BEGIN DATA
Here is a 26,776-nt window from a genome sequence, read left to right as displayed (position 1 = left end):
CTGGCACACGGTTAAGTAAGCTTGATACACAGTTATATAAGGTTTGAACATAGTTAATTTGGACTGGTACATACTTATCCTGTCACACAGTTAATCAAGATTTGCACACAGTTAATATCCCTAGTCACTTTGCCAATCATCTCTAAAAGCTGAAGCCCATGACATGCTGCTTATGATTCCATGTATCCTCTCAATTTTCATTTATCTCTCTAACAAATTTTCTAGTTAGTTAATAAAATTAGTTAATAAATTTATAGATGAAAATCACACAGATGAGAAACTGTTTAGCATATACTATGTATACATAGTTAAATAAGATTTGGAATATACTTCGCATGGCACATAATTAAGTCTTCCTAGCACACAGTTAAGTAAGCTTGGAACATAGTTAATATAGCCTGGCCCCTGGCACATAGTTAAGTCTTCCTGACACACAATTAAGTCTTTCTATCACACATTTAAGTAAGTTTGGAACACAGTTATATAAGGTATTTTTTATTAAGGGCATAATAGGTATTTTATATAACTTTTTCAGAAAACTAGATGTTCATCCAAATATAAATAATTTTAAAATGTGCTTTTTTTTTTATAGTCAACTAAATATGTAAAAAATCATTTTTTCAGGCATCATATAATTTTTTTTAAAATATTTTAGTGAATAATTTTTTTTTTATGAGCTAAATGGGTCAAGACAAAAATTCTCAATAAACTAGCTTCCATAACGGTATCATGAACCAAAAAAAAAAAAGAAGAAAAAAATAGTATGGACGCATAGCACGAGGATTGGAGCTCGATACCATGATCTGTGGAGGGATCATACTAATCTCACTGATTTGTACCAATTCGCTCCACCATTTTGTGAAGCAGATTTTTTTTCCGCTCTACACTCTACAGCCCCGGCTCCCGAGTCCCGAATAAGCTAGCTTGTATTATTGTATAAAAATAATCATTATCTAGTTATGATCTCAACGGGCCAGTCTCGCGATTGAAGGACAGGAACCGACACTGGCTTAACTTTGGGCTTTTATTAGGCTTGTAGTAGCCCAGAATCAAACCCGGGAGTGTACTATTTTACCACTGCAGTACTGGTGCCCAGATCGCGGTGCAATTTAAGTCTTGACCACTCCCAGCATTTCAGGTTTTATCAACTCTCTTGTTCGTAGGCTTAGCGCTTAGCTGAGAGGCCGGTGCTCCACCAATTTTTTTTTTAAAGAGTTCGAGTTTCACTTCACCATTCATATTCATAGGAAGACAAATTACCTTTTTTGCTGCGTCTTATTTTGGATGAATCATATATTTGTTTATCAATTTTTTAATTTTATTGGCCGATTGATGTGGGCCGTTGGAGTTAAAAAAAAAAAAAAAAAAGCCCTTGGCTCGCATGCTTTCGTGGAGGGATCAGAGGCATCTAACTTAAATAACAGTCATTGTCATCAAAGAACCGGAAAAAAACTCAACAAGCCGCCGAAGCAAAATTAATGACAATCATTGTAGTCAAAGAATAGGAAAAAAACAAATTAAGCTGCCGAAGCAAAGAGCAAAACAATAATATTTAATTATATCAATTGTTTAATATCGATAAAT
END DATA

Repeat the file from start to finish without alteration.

Here is a 26,776-nt window from a genome sequence, read left to right as displayed (position 1 = left end):
CTGGCACACGGTTAAGTAAGCTTGATACACAGTTATATAAGGTTTGAACATAGTTAATTTGGACTGGTACATACTTATCCTGTCACACAGTTAATCAAGATTTGCACACAGTTAATATCCCTAGTCACTTTGCCAATCATCTCTAAAAGCTGAAGCCCATGACATGCTGCTTATGATTCCATGTATCCTCTCAATTTTCATTTATCTCTCTAACAAATTTTCTAGTTAGTTAATAAAATTAGTTAATAAATTTATAGATGAAAATCACACAGATGAGAAACTGTTTAGCATATACTATGTATACATAGTTAAATAAGATTTGGAATATACTTCGCATGGCACATAATTAAGTCTTCCTAGCACACAGTTAAGTAAGCTTGGAACATAGTTAATATAGCCTGGCCCCTGGCACATAGTTAAGTCTTCCTGACACACAATTAAGTCTTTCTATCACACATTTAAGTAAGTTTGGAACACAGTTATATAAGGTATTTTTTATTAAGGGCATAATAGGTATTTTATATAACTTTTTCAGAAAACTAGATGTTCATCCAAATATAAATAATTTTAAAATGTGCTTTTTTTTTTATAGTCAACTAAATATGTAAAAAATCATTTTTTCAGGCATCATATAATTTTTTTTAAAATATTTTAGTGAATAATTTTTTTTTTATGAGCTAAATGGGTCAAGACAAAAATTCTCAATAAACTAGCTTCCATAACGGTATCATGAACCAAAAAAAAAAAAGAAGAAAAAAATAGTATGGACGCATAGCACGAGGATTGGAGCTCGATACCATGATCTGTGGAGGGATCATACTAATCTCACTGATTTGTACCAATTCGCTCCACCATTTTGTGAAGCAGATTTTTTTTCCGCTCTACACTCTACAGCCCCGGCTCCCGAGTCCCGAATAAGCTAGCTTGTATTATTGTATAAAAATAATCATTATCTAGTTATGATCTCAACGGGCCAGTCTCGCGATTGAAGGACAGGAACCGACACTGGCTTAACTTTGGGCTTTTATTAGGCTTGTAGTAGCCCAGAATCAAACCCGGGAGTGTACTATTTTACCACTGCAGTACTGGTGCCCAGATCGCGGTGCAATTTAAGTCTTGACCACTCCCAGCATTTCAGGTTTTATCAACTCTCTTGTTCGTAGGCTTAGCGCTTAGCTGAGAGGCCGGTGCTCCACCAATTTTTTTTTTAAAGAGTTCGAGTTTCACTTCACCATTCATATTCATAGGAAGACAAATTACCTTTTTTGCTGCGTCTTATTTTGGATGAATCATATATTTGTTTATCAATTTTTTAATTTTATTGGCCGATTGATGTGGGCCGTTGGAGTTAAAAAAAAAAAAAAAAAAGCCCTTGGCTCGCATGCTTTCGTGGAGGGATCAGAGGCATCTAACTTAAATAACAGTCATTGTCATCAAAGAACCGGAAAAAAACTCAACAAGCCGCCGAAGCAAAATTAATGACAATCATTGTAGTCAAAGAATAGGAAAAAAACAAATTAAGCTGCCGAAGCAAAGAGCAAAACAATAATATTTAATTATATCAATTGTTTAATATCGATAAAT